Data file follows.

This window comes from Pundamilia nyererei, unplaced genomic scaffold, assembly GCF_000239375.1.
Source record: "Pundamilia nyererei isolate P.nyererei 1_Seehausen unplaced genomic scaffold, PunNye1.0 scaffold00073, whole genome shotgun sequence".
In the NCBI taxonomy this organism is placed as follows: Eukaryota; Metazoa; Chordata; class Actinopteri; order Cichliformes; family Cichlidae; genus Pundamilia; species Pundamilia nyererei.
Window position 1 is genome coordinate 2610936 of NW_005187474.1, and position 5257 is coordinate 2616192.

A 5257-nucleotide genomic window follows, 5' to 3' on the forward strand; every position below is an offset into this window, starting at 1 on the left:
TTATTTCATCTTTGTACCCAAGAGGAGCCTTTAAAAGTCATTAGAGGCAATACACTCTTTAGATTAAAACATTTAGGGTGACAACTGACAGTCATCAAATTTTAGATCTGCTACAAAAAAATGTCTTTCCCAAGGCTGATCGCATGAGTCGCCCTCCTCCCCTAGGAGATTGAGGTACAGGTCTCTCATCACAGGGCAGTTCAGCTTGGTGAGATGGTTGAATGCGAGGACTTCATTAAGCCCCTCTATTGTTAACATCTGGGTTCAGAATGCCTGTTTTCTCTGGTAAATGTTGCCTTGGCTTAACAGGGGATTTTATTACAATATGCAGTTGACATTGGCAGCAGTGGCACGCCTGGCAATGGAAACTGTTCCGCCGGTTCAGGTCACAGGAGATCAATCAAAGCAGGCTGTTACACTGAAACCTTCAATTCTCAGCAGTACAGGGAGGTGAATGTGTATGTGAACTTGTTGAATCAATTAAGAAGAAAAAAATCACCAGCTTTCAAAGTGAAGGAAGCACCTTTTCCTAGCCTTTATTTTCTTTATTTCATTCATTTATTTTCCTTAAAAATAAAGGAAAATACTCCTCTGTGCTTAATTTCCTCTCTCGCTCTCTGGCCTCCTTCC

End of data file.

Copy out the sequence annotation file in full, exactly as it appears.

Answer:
This window comes from Pundamilia nyererei, unplaced genomic scaffold, assembly GCF_000239375.1.
Source record: "Pundamilia nyererei isolate P.nyererei 1_Seehausen unplaced genomic scaffold, PunNye1.0 scaffold00073, whole genome shotgun sequence".
In the NCBI taxonomy this organism is placed as follows: Eukaryota; Metazoa; Chordata; class Actinopteri; order Cichliformes; family Cichlidae; genus Pundamilia; species Pundamilia nyererei.
Window position 1 is genome coordinate 2610936 of NW_005187474.1, and position 5257 is coordinate 2616192.

A 5257-nucleotide genomic window follows, 5' to 3' on the forward strand; every position below is an offset into this window, starting at 1 on the left:
TTATTTCATCTTTGTACCCAAGAGGAGCCTTTAAAAGTCATTAGAGGCAATACACTCTTTAGATTAAAACATTTAGGGTGACAACTGACAGTCATCAAATTTTAGATCTGCTACAAAAAAATGTCTTTCCCAAGGCTGATCGCATGAGTCGCCCTCCTCCCCTAGGAGATTGAGGTACAGGTCTCTCATCACAGGGCAGTTCAGCTTGGTGAGATGGTTGAATGCGAGGACTTCATTAAGCCCCTCTATTGTTAACATCTGGGTTCAGAATGCCTGTTTTCTCTGGTAAATGTTGCCTTGGCTTAACAGGGGATTTTATTACAATATGCAGTTGACATTGGCAGCAGTGGCACGCCTGGCAATGGAAACTGTTCCGCCGGTTCAGGTCACAGGAGATCAATCAAAGCAGGCTGTTACACTGAAACCTTCAATTCTCAGCAGTACAGGGAGGTGAATGTGTATGTGAACTTGTTGAATCAATTAAGAAGAAAAAAATCACCAGCTTTCAAAGTGAAGGAAGCACCTTTTCCTAGCCTTTATTTTCTTTATTTCATTCATTTATTTTCCTTAAAAATAAAGGAAAATACTCCTCTGTGCTTAATTTCCTCTCTCGCTCTCTGGCCTCCTTCC